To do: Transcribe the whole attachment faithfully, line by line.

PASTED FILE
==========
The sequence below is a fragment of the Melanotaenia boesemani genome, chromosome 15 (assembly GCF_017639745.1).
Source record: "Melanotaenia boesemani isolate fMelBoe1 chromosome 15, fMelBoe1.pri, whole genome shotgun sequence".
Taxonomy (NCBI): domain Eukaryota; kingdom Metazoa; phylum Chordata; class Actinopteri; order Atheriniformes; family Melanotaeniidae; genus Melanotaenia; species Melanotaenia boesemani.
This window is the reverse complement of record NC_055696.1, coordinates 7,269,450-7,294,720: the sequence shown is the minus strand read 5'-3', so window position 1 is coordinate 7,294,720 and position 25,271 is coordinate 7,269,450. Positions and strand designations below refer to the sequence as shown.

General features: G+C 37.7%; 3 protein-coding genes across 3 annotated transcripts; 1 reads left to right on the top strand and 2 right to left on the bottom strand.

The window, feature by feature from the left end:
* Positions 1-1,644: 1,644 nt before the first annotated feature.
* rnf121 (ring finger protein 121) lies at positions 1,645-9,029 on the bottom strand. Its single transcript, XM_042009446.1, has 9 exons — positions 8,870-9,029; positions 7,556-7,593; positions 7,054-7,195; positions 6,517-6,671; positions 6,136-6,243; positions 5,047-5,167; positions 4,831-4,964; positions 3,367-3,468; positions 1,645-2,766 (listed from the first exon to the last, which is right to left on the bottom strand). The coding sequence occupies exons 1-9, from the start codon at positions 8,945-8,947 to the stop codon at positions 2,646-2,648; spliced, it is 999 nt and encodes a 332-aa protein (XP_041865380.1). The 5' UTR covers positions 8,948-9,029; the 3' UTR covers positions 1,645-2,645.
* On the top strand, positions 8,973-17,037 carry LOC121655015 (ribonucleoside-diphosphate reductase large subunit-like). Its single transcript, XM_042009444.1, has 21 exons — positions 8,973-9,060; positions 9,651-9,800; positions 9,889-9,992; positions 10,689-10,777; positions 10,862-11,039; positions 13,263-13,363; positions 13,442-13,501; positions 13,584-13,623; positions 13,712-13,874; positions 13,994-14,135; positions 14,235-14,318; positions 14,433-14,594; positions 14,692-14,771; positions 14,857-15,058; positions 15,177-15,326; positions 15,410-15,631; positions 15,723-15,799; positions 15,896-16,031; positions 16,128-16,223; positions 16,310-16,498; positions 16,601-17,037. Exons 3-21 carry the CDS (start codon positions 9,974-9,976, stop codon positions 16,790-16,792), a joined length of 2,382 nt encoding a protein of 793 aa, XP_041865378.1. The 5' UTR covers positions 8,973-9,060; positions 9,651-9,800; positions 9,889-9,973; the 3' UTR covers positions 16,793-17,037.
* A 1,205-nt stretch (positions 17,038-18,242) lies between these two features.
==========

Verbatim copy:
The sequence below is a fragment of the Melanotaenia boesemani genome, chromosome 15 (assembly GCF_017639745.1).
Source record: "Melanotaenia boesemani isolate fMelBoe1 chromosome 15, fMelBoe1.pri, whole genome shotgun sequence".
Taxonomy (NCBI): domain Eukaryota; kingdom Metazoa; phylum Chordata; class Actinopteri; order Atheriniformes; family Melanotaeniidae; genus Melanotaenia; species Melanotaenia boesemani.
This window is the reverse complement of record NC_055696.1, coordinates 7,269,450-7,294,720: the sequence shown is the minus strand read 5'-3', so window position 1 is coordinate 7,294,720 and position 25,271 is coordinate 7,269,450. Positions and strand designations below refer to the sequence as shown.

General features: G+C 37.7%; 3 protein-coding genes across 3 annotated transcripts; 1 reads left to right on the top strand and 2 right to left on the bottom strand.

The window, feature by feature from the left end:
* Positions 1-1,644: 1,644 nt before the first annotated feature.
* rnf121 (ring finger protein 121) lies at positions 1,645-9,029 on the bottom strand. Its single transcript, XM_042009446.1, has 9 exons — positions 8,870-9,029; positions 7,556-7,593; positions 7,054-7,195; positions 6,517-6,671; positions 6,136-6,243; positions 5,047-5,167; positions 4,831-4,964; positions 3,367-3,468; positions 1,645-2,766 (listed from the first exon to the last, which is right to left on the bottom strand). The coding sequence occupies exons 1-9, from the start codon at positions 8,945-8,947 to the stop codon at positions 2,646-2,648; spliced, it is 999 nt and encodes a 332-aa protein (XP_041865380.1). The 5' UTR covers positions 8,948-9,029; the 3' UTR covers positions 1,645-2,645.
* On the top strand, positions 8,973-17,037 carry LOC121655015 (ribonucleoside-diphosphate reductase large subunit-like). Its single transcript, XM_042009444.1, has 21 exons — positions 8,973-9,060; positions 9,651-9,800; positions 9,889-9,992; positions 10,689-10,777; positions 10,862-11,039; positions 13,263-13,363; positions 13,442-13,501; positions 13,584-13,623; positions 13,712-13,874; positions 13,994-14,135; positions 14,235-14,318; positions 14,433-14,594; positions 14,692-14,771; positions 14,857-15,058; positions 15,177-15,326; positions 15,410-15,631; positions 15,723-15,799; positions 15,896-16,031; positions 16,128-16,223; positions 16,310-16,498; positions 16,601-17,037. Exons 3-21 carry the CDS (start codon positions 9,974-9,976, stop codon positions 16,790-16,792), a joined length of 2,382 nt encoding a protein of 793 aa, XP_041865378.1. The 5' UTR covers positions 8,973-9,060; positions 9,651-9,800; positions 9,889-9,973; the 3' UTR covers positions 16,793-17,037.
* A 1,205-nt stretch (positions 17,038-18,242) lies between these two features.